The Prague Cemetery
by Umberto Eco
Translated by Richard Dixon
Published in 2012
Published by Vintage
Reactions: I've now read every one of Eco's novels except for The Mysterious Flame of Queen Leona. He is very good at making me feel like a simpleton who is not quite educated enough to appreciate him fully. I felt that way when I read The Island of the Day Before, and I feel that way again with The Prague Cemetery.
The more familiar you are with 19th century Europe, particularly major events in Italy and France in the latter half of the century, the easier a time you'll have with this book. As for me, I know who Garibaldi is, I'm vaguely familiar with the Paris Commune, and I can give you enough information on the Dreyfus Affair to fill two, maybe three sentences, but don't ask me for details on any of these. Eco presumes his audience is up to speed on its history, and I'm sure as a result there are plenty of in-jokes and ironic asides that flew over my head.
All that said, the novel held my interest, partially because of a perverse fascination I had with the character of Simonini. Not since I read Akhil Sharma's An Obedient Father several years ago have I encountered such a repulsive main protagonist in a novel. Readers who cannot stand such a disagreeable character are filtered out early on, as the book opens with Simonini explaining, in quite lurid detail, exactly what he thinks of Jews. This is slightly mitigated by the fact that Simonini goes on to express equally hate-filled feelings for the Italians, the Germans, the French, and the hierarchy of the Roman Catholic Church. But it is Simonini's anti-Semitism that remains at the heart of the novel, and drives the plot towards its final conclusion. And Simonini's vileness goes far deeper than simple bigotry. He has a knack for stabbing his comrades in the back, often in ways that cause the deaths of many innocent people.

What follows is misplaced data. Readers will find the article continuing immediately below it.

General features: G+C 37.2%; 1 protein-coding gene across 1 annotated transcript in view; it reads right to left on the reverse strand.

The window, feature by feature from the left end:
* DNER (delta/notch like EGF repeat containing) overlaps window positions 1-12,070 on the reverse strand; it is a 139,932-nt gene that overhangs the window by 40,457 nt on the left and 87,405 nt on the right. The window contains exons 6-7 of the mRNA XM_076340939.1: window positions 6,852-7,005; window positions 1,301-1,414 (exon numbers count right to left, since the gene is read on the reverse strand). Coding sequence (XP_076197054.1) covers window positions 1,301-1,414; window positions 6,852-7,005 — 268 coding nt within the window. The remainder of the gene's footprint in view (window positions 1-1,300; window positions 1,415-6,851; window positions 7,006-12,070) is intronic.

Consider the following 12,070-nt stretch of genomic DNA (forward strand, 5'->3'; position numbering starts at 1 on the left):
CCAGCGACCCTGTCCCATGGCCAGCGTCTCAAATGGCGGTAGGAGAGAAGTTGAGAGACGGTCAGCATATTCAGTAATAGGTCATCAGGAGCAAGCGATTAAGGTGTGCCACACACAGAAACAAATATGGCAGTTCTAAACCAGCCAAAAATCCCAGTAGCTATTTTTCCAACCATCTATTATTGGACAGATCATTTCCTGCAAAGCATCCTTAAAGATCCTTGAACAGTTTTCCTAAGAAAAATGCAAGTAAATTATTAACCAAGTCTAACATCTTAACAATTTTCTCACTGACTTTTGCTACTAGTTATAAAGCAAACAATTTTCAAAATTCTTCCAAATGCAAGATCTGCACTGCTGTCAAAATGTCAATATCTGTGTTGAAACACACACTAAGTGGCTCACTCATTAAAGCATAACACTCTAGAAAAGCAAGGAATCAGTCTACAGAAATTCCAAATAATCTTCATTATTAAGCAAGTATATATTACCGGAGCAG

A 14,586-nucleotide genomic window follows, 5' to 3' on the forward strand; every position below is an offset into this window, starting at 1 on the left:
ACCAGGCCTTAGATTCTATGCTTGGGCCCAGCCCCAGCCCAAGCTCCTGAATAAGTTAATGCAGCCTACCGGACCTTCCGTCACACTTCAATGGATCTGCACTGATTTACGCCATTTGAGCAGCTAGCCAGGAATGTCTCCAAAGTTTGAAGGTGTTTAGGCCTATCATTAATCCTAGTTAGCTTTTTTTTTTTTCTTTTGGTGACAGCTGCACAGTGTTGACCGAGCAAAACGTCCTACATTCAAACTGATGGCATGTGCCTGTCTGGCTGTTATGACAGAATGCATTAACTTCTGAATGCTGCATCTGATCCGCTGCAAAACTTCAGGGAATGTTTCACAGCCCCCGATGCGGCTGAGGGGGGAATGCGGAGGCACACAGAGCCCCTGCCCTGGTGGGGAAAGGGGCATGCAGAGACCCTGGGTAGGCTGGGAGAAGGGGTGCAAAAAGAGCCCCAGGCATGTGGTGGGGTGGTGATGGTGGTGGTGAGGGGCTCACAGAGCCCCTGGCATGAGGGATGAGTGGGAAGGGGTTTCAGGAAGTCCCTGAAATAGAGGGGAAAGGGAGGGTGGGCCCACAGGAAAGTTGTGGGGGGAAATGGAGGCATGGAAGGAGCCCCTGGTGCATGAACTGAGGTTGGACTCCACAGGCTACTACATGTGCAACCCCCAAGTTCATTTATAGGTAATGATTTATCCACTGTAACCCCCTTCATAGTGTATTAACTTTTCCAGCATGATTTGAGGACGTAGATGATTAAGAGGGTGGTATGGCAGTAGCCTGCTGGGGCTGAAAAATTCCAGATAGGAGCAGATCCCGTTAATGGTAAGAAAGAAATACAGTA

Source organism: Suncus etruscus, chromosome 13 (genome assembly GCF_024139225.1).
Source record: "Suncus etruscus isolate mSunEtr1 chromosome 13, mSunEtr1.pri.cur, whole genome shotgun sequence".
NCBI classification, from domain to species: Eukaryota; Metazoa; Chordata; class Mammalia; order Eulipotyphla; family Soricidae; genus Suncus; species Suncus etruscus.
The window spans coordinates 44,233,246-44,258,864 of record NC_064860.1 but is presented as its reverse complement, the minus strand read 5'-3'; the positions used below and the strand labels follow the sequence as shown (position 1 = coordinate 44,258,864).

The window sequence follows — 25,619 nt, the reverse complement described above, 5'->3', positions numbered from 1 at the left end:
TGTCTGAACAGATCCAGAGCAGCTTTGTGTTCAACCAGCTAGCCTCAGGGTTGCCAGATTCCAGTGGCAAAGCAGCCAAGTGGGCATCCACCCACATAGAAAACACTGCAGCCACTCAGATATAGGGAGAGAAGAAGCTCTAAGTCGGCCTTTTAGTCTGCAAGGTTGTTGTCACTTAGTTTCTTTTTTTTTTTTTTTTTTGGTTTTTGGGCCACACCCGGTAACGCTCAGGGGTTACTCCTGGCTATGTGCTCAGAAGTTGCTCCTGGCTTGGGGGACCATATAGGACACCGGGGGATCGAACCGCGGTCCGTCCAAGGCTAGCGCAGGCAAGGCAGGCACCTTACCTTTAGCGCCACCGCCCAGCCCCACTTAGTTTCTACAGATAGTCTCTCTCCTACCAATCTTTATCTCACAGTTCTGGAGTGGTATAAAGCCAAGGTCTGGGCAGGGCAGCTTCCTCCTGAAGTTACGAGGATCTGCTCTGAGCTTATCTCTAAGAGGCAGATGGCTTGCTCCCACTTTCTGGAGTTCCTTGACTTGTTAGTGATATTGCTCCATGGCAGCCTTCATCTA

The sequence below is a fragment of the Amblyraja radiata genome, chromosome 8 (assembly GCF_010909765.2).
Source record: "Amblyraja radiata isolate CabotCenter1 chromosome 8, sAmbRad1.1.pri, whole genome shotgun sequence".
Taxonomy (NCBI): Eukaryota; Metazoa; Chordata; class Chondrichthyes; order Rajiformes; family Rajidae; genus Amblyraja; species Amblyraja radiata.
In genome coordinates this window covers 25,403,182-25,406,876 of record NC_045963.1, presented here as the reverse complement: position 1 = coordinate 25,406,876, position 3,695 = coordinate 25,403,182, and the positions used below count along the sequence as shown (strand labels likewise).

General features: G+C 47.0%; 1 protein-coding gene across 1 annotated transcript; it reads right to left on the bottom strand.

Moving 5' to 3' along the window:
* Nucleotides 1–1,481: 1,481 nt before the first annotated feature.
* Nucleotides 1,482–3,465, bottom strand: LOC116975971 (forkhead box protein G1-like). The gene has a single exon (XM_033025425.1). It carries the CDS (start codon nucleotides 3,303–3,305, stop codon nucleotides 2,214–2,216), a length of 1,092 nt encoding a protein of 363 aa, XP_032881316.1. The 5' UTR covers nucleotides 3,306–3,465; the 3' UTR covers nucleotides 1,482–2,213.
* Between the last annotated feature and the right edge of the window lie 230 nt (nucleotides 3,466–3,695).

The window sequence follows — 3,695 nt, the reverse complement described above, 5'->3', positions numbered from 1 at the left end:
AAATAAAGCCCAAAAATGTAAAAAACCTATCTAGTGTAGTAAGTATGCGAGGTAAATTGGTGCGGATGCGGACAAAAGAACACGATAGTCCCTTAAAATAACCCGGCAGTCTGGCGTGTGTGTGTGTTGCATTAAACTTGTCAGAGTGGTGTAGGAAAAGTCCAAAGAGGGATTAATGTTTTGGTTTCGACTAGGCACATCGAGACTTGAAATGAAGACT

Umberto Eco is no anti-Semite. But he's fascinated by the history of human thought, and he loves his conspiracy theories, albeit as objects to play with rather than as things to believe. The book often seems like a spiritual prequel to Foucault's Pendulum, as the sprawling universe of 19th-century nuttery concerning the nefarious doings of the Jews and the Freemasons and the Catholics all turn out to be traceable back to Simonini's damaged mind and his remarkable knack for forgery. Simonini is the only fictional character in the novel. Apart from possibly some background extras of trifling importance, every other person is real, and the book takes us from one historical event to another, showing us the events as they looked from Simonini's quirky perspective.
As for the conceit of having the narrative alternate between Simonini and Dalla Piccola's viewpoints, the two of them almost certainly two halves of the same personality (but we don't find out for sure until nearly the end), it was quite unnecessary as far as the main plot was concerned. But it's clearly a game Eco is playing with us, another layer of complexity on top of an already complex novel, and I'm happy to have him lead me through the labyrinth.
Despite the nagging feeling that I wasn't getting quite as much out of the novel as Eco intended me to, I enjoyed what I read. I just feel I ought to go do my homework and bone up on history, and come back in a few years to read the book again and see if I can glean more from it.